The picket fence goes up by 6pm, partioning off a little patch of ground next to Clapham Common’s tube station. The folding tables then fill up in minutes with glass-clinking sybarites, attracting the stares of zipped-up commuters. A former public toilet, integral to the Tube station but derelict for years, has reopened as a wine bar, and transformed its tiny outside space into a new drinking terrace.
The ‘WC’ sign on the Tube station building now refers to Wine & Charcuterie, the winning bid out of 450 applicants to redevelop this unusual subterranean and above ground space. The bar is the latest instalment of the Clapham Old Town Regeneration Project, £2.8 million’s worth of wider pavements, traffic calming and turning old lavs into venues where you’re encouraged to swirl and sniff (as opposed to being cautioned or charged for doing so).
Down the wide stairs it still looks and feels like a Victorian convenience, albeit a sanitised one. The wall tiles and floor mosaics are still there, the cubicle doors have been laid flat and turned into tables within secluded and low-lit booths. Other fixtures and fittings are also reclaimed Victoriana, much of it from a nearby school. It’s cosy and appealing.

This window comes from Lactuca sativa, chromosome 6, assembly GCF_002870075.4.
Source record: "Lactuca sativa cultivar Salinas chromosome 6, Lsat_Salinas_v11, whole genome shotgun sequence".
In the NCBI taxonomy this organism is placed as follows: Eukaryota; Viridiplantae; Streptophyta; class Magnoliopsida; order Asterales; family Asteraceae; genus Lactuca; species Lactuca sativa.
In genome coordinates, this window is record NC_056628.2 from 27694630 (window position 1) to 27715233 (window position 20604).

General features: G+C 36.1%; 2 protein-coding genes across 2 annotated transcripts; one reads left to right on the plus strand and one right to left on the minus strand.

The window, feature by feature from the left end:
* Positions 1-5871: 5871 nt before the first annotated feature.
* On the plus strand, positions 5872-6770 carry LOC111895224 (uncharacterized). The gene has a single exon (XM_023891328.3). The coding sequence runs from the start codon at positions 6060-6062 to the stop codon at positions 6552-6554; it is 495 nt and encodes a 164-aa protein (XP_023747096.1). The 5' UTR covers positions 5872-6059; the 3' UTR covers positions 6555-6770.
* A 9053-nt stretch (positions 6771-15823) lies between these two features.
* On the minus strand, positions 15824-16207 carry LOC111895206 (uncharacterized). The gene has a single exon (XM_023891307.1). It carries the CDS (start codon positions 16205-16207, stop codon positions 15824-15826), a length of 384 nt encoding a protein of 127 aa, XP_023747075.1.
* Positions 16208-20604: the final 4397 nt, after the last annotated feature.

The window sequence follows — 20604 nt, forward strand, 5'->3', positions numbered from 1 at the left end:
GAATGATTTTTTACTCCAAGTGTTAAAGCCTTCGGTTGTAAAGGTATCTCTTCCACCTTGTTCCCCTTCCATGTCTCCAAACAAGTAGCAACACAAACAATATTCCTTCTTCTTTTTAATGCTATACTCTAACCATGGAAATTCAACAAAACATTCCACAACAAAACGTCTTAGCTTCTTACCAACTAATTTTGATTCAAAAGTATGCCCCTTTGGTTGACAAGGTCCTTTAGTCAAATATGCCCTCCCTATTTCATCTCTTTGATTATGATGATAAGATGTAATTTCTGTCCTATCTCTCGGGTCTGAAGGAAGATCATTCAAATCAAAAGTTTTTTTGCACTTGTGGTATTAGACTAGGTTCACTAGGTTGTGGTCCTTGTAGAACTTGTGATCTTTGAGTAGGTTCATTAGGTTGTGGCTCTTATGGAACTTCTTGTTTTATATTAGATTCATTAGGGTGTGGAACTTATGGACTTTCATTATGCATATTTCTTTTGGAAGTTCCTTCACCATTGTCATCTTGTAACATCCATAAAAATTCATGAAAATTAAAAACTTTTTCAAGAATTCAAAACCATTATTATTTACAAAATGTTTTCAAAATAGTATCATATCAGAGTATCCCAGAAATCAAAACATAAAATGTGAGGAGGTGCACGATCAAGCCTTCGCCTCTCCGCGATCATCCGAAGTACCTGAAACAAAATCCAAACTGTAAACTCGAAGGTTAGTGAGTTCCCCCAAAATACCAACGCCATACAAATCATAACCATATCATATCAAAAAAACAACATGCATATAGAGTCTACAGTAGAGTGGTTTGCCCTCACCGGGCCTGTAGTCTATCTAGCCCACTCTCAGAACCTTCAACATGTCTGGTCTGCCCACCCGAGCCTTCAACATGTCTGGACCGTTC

A score of wines are sold, with plenty of choice in the £7 to £10 per glass range: no bargain, but also not taking the piss. The styles are diverse, from a dry German Riesling to a Bulgarian Merlot. Service is enthusiastic and engaging. Cheese platters start at £13, charcuterie plates at £12, and both are better than bog standard. Ed’s cock scratchings might be enough to salve that itch at only £3.25 per bag; savoury and a good match with wine, they’re pennies well-spent. Pay a visit.